Monday, July 20, 2009

See no evil, hear no evil

Back in February, I wrote about two corrupt federal judges who pled guilty in connection with a years' long scheme of railroading juveniles. They were accepting kickbacks from the corporations that ran the state's juvenile detention facilities in exchange for sending an inordinate number of juvenile defendants to those facilities. Many of the kids were never even informed of their right to an attorney. At the time, I was not willing to let all of the court personnel, particularly the prosecutors, who took part in these sham cases, off the hook for standing by without question or complaint.

The defense attorneys attempting to sort out the mess agree with me, arguing that the prosecutors had an obligation to report the judges' conduct. Or, sheesh, at least to inform a few of those kids that they could have lawyers if they wanted.

But District Attorney Jackie Musto Carroll won't accept any responsibility for herself or her office.

Carroll said prosecutors acted in good faith and were under no responsibility to challenge the judge's actions. She called the allegation of prosecutorial misconduct "completely meritless and baseless," pointing out there is no contention that prosecutors were aware of the kickback scheme.

Well, true, Carroll, no one is claiming any prosecutors knew about the kickbacks. But you and your underlings did know that an awful lot of juvenile defendants weren't represented in court. As far as the abnormal sentences, perhaps the DA's office can hide behind the claim that they just thought these were two hanging judges. But there's really no way to claim they didn't notice the denial of 6th Amendment rights to hundreds of defendants.

I'm pretty unimpressed by Ms. Carroll's denial that her office had any role in this fiasco. When a judge is routinely running roughshod over defendants in your presence, in violation of the Constitution, I say you do have an obligation to challenge those violations. As a defense attorney, I'm obligated to challenge the judge when I think she's wrong. Otherwise, my client won't be able to raise that issue on appeal. So there's nothing unprofessional or unseemly about challenging a judge's rulings in court. In fact, it's expected and required. There is, though, something unprofessional and entirely unseemly about a prosecutor's office thinking that respecting the Constitutional rights of the defendants they charge isn't part of the job description.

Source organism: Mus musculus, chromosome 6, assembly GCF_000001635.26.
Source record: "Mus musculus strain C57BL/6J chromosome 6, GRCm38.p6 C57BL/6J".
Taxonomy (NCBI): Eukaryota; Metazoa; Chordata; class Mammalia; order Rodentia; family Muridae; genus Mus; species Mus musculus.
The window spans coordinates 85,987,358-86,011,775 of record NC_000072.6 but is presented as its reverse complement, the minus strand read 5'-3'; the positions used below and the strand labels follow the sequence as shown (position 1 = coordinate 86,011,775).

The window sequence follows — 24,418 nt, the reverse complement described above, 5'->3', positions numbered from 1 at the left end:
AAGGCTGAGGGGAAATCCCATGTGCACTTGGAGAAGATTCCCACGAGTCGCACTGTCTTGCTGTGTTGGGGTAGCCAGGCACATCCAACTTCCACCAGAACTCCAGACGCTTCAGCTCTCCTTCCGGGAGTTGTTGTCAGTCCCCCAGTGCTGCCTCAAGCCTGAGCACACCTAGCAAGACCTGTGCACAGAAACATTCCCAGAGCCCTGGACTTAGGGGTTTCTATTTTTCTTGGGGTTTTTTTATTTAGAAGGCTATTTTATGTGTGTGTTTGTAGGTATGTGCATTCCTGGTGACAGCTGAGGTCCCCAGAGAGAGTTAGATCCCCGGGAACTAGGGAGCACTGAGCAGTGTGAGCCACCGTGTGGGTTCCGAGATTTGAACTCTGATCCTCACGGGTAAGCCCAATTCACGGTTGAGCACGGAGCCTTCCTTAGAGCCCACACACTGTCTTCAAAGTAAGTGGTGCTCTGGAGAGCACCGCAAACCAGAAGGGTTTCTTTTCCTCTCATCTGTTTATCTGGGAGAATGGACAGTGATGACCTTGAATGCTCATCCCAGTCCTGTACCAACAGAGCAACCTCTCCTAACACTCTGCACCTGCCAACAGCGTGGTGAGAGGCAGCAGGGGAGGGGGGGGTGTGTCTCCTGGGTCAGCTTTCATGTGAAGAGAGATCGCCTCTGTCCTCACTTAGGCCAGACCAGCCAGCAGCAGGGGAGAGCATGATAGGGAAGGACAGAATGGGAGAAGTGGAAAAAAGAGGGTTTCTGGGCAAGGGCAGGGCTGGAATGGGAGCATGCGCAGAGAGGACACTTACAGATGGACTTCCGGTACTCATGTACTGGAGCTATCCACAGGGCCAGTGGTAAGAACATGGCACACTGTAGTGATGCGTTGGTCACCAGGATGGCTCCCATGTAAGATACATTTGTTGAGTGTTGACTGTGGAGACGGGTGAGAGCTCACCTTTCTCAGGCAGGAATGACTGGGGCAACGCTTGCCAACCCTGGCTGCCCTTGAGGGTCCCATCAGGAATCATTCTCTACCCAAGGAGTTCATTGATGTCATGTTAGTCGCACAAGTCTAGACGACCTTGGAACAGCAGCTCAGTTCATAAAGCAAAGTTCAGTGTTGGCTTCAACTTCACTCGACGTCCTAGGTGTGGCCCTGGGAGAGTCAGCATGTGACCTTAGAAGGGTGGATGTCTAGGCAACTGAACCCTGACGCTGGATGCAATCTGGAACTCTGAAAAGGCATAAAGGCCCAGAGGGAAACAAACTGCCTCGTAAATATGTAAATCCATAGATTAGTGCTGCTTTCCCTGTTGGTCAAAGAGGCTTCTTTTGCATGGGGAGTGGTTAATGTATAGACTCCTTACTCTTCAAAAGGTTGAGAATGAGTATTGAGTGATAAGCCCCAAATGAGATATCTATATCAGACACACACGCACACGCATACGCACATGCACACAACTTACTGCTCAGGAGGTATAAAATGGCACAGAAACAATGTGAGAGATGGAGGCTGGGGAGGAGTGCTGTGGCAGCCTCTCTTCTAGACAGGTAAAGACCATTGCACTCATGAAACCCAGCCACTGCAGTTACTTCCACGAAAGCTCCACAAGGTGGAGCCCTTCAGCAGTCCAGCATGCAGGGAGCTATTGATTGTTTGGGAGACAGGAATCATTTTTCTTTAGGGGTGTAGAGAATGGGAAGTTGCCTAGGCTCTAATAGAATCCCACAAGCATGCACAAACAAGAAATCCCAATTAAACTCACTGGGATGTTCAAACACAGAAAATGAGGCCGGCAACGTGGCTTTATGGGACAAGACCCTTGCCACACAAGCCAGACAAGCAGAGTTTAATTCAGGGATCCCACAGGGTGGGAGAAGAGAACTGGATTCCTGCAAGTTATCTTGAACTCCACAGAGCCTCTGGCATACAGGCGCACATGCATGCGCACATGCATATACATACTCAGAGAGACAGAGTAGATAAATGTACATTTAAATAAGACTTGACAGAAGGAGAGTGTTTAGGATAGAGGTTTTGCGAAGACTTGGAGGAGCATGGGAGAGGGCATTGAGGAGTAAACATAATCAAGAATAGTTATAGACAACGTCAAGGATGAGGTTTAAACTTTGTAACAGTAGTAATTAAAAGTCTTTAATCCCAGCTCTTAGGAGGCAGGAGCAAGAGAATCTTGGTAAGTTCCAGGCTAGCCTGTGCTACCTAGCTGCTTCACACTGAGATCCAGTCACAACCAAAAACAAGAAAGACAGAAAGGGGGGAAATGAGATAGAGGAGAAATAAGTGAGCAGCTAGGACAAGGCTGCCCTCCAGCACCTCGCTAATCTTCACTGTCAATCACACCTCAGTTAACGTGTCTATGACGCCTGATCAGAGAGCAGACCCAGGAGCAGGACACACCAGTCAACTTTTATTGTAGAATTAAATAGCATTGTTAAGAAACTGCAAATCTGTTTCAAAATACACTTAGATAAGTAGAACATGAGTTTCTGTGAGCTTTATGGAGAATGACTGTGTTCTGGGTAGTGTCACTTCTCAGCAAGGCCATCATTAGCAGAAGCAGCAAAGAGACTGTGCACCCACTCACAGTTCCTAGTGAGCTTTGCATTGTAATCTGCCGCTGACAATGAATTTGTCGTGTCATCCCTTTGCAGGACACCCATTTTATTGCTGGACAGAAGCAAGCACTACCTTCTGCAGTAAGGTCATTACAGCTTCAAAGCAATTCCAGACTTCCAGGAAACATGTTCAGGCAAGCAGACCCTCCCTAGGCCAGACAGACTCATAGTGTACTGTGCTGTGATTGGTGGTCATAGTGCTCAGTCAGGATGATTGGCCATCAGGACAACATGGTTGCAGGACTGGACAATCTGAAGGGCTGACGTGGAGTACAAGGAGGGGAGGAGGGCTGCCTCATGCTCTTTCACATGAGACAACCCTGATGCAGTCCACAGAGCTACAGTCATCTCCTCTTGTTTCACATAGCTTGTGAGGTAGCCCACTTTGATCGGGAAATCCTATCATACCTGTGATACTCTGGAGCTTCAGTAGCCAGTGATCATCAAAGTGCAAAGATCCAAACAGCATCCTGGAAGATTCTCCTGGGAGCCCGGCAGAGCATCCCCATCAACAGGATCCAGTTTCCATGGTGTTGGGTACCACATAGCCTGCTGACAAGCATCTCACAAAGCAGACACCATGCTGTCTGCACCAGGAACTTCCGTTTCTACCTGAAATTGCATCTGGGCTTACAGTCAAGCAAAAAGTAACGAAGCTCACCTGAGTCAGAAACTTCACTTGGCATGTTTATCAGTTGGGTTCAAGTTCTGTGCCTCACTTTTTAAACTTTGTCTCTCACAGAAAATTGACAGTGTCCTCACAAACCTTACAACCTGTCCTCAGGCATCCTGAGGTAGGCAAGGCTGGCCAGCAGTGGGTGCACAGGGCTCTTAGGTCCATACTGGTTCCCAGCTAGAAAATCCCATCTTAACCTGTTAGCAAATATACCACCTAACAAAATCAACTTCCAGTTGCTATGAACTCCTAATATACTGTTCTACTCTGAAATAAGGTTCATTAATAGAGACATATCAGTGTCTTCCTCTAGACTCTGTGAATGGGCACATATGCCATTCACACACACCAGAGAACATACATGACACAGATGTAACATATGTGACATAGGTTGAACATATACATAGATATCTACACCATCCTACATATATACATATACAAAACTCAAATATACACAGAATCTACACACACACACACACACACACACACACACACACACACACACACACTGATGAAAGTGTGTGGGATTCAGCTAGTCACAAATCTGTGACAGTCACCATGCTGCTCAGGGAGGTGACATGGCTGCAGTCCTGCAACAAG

I guess D.A. Carroll hasn't learned that lesson yet. I hope the courts governing the cases affected by the kickback scheme will make sure the District Attorney's office learns the lesson the hard way.


mikeb302000 said...

They definitely have some important lessons to learn. I'm not very optimistic, though. Thanks for writing about cases like this one.

Jeff Gamso said...

Justice Sutherland wrote, "The United States Attorney is the representative not of an ordinary party to a controversy, but of a sovereignty whose obligation to govern impartially is as compelling as its obligation to govern at all; and whose interest, therefore, in a criminal prosecution is not that it shall win a case, but that justice shall be done. As such, he is in a peculiar and very definite sense the servant of the law, the twofold aim of which is that guilt shall not escape or innocence suffer. He may prosecute with earnestness and vigor-indeed, he should do so. But, while he may strike hard blows, he is not at liberty to strike foul ones. It is as much his duty to refrain from improper methods calculated to produce a wrongful conviction as it is to use every legitimate means to bring about a just one." Berger v. U.S., 295 U.S. 78, 88 (1935).

It's the same principle.

S said...

Great quote. I submit that Justice Sutherland would think a prosecutor standing by in a courtroom, choosing not to notice that the judge never informed the teenaged defendant of her right to an attorney, is one of those foul blows a prosecutor is not at liberty to strike.

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